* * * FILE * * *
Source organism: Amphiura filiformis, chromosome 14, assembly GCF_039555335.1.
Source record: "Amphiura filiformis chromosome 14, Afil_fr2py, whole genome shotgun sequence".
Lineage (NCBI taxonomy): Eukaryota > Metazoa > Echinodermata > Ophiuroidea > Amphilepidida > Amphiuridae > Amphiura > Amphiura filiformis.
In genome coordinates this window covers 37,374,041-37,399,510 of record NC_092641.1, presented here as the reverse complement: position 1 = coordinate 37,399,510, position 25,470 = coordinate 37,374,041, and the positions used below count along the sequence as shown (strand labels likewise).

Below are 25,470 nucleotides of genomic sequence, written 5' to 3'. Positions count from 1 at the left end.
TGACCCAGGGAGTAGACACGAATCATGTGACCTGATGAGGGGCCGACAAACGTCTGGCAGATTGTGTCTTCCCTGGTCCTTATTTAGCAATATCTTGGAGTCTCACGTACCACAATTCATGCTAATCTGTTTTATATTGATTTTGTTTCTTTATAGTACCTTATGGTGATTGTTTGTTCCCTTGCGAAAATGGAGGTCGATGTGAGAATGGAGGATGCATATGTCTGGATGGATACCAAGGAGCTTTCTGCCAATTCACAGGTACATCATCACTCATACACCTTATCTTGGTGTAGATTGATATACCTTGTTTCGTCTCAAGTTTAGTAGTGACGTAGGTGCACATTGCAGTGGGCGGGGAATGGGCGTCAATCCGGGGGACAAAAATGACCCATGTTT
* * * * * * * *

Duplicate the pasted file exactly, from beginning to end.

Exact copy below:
Source organism: Amphiura filiformis, chromosome 14, assembly GCF_039555335.1.
Source record: "Amphiura filiformis chromosome 14, Afil_fr2py, whole genome shotgun sequence".
Lineage (NCBI taxonomy): Eukaryota > Metazoa > Echinodermata > Ophiuroidea > Amphilepidida > Amphiuridae > Amphiura > Amphiura filiformis.
In genome coordinates this window covers 37,374,041-37,399,510 of record NC_092641.1, presented here as the reverse complement: position 1 = coordinate 37,399,510, position 25,470 = coordinate 37,374,041, and the positions used below count along the sequence as shown (strand labels likewise).

Below are 25,470 nucleotides of genomic sequence, written 5' to 3'. Positions count from 1 at the left end.
TGACCCAGGGAGTAGACACGAATCATGTGACCTGATGAGGGGCCGACAAACGTCTGGCAGATTGTGTCTTCCCTGGTCCTTATTTAGCAATATCTTGGAGTCTCACGTACCACAATTCATGCTAATCTGTTTTATATTGATTTTGTTTCTTTATAGTACCTTATGGTGATTGTTTGTTCCCTTGCGAAAATGGAGGTCGATGTGAGAATGGAGGATGCATATGTCTGGATGGATACCAAGGAGCTTTCTGCCAATTCACAGGTACATCATCACTCATACACCTTATCTTGGTGTAGATTGATATACCTTGTTTCGTCTCAAGTTTAGTAGTGACGTAGGTGCACATTGCAGTGGGCGGGGAATGGGCGTCAATCCGGGGGACAAAAATGACCCATGTTT